I know of one incident where a cargo pilot was scorched in a post-crash fire following a landing with an unsafe gear indication. He told his fellow pilots he never wanted to be involved in another post-crash fire. Three years later, he had another unsafe gear indication and circled the airport even after the flight engineer had visually confirmed the suspect gear was down.

He continued to circle until the engines flamed out from the lack of fuel, three miles from the airport.

There was no post-crash fire...

Texan99 said...

Exactly. We're often afraid of just the wrong things, and allow the lessons of past disasters to force us to solve the wrong problems in the future.

Anonymous said...

Yup, nothing ever goes wrong on its own - gremlins travel in pairs at least (kinda like nuns).

Panic aside, Airbusses provide no tactile feedback for control movement. The side-stick feels the same if you ask for a little movement or a lot of movement. Since fixes wing pilots (and I assume rotorwing as well) train in part to pay attention to the changing feel of the controls as airflow changes, especially at high altitudes, a number of Airbus instructors and pilots have suggested that the crew reverted to their earliest training and that contributed to the problem - they could not feel the changes and did not notice what was happening on the displays until they were well outside the envelope.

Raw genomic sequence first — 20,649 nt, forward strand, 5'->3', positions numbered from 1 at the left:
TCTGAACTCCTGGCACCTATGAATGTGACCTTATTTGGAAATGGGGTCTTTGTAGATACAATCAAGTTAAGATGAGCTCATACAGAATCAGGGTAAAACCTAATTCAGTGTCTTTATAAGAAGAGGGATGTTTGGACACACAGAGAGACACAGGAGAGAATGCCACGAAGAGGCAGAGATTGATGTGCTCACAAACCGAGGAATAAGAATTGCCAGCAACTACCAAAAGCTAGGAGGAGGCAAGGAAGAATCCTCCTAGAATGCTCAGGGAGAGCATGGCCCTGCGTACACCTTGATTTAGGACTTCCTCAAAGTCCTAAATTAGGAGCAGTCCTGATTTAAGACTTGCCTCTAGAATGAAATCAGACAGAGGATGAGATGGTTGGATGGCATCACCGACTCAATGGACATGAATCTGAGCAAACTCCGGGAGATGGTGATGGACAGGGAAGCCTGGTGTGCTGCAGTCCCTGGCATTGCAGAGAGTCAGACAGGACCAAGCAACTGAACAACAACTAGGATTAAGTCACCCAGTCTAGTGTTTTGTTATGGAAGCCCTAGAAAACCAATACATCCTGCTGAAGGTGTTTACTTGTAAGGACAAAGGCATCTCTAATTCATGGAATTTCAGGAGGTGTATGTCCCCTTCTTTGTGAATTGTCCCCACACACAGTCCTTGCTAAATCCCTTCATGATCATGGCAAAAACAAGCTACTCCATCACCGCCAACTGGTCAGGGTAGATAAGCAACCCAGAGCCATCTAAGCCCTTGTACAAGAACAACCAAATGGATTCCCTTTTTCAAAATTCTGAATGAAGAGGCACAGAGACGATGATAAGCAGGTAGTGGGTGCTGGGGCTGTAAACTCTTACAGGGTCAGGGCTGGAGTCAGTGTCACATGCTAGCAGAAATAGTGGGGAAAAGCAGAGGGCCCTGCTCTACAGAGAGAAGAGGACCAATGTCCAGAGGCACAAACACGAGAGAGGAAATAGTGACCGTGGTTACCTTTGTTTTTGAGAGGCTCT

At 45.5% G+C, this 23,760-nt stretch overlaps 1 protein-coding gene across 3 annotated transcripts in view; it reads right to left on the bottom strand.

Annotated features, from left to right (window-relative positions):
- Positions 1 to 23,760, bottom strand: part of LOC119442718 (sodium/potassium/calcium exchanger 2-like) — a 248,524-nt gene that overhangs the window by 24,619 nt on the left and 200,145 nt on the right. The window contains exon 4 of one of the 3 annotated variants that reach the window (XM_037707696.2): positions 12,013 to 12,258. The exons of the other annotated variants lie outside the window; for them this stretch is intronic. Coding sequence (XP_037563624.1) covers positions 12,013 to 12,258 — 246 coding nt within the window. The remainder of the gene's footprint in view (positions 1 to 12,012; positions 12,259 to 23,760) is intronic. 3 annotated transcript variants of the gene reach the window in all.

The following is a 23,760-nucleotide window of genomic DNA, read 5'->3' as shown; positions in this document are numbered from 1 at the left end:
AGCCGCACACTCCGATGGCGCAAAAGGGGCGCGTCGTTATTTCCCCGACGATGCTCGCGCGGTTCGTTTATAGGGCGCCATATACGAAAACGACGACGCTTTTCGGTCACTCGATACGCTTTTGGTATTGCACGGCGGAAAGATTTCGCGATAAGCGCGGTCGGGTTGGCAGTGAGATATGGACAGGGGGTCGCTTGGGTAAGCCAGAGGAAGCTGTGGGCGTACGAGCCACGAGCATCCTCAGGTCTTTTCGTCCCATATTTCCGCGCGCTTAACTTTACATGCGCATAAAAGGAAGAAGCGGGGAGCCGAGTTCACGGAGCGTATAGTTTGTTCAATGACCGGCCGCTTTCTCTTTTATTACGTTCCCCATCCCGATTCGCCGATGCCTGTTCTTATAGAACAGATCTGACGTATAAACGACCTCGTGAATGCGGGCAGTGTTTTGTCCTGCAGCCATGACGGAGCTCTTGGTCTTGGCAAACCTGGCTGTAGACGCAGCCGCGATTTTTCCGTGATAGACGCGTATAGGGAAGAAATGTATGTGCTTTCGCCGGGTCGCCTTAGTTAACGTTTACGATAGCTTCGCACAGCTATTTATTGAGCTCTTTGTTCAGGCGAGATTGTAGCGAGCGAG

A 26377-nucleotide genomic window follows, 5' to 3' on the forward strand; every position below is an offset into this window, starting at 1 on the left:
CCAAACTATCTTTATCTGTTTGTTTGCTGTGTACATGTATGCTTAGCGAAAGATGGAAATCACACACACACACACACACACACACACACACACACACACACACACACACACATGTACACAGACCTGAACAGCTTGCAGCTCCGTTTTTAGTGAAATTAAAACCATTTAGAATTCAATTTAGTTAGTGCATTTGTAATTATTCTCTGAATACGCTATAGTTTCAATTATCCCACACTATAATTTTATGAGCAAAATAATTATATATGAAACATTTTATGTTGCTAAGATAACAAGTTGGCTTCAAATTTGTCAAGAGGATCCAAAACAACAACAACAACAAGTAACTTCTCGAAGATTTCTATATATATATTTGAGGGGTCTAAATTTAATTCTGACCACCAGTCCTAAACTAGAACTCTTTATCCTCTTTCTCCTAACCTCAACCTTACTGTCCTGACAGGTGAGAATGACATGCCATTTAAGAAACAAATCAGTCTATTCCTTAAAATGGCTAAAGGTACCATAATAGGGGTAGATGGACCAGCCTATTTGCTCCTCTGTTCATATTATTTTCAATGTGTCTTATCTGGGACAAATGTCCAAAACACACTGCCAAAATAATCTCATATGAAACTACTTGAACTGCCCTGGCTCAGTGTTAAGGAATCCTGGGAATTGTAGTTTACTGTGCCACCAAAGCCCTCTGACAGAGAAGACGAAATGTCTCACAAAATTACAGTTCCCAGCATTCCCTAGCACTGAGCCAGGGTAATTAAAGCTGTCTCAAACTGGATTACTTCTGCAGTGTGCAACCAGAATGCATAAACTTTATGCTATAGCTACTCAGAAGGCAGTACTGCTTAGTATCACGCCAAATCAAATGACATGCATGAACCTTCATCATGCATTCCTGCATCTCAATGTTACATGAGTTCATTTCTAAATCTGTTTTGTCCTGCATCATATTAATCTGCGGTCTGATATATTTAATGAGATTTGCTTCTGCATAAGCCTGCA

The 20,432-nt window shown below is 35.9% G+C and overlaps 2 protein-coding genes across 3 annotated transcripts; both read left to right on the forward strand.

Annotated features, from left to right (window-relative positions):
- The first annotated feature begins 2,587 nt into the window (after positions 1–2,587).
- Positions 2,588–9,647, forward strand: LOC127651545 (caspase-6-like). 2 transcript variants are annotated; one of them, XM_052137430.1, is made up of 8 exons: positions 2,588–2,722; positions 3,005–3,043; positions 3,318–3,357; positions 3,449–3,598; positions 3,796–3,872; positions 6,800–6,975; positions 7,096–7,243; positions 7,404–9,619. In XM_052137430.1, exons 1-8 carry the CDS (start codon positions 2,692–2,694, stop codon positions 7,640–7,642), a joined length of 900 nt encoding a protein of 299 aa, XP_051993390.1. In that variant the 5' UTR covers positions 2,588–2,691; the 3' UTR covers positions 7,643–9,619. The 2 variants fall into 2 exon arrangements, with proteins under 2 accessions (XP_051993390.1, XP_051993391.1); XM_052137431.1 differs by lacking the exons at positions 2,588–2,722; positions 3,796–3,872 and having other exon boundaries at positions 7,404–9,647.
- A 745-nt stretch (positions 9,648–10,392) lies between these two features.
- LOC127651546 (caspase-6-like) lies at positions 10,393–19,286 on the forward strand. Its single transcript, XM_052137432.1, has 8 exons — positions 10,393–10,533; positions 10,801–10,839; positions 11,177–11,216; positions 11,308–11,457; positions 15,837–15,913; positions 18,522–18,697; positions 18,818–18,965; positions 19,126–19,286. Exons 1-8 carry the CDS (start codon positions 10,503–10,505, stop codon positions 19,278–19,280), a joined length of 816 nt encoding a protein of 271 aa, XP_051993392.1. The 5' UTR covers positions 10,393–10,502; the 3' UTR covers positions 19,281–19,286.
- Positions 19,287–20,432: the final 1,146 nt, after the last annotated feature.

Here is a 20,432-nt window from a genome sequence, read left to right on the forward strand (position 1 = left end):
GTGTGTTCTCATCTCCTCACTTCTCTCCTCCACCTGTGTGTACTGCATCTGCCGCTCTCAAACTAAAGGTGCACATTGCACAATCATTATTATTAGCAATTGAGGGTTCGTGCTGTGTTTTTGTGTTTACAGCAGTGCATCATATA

BillT said...

Control feedback in most fling-wing craft is pretty much nil above 14,000 feet (most are designed to fly below 10,000). Control response is sluggish, at best, but if you're too sloppy on the controls, you can amputate your tailboom -- which is a *bad* thing.

That said, there are helicopters *designed* to perform at high altitudes, and they're very good at it. Just don't shut an engine down in an LZ above 16,000 feet and expect to get it started again. I know where there's a Pakistani Army Llama frozen into the ice above the 18,000 foot level...

raven said...

They blew through 38,000 feet in a stall, stick back. A simple cross-check of instruments would have told them what was going on. Attitude indicator? Ground speed? Altimeter? Rate of climb? Power? And for a lot of it, they did have the air speed indicator.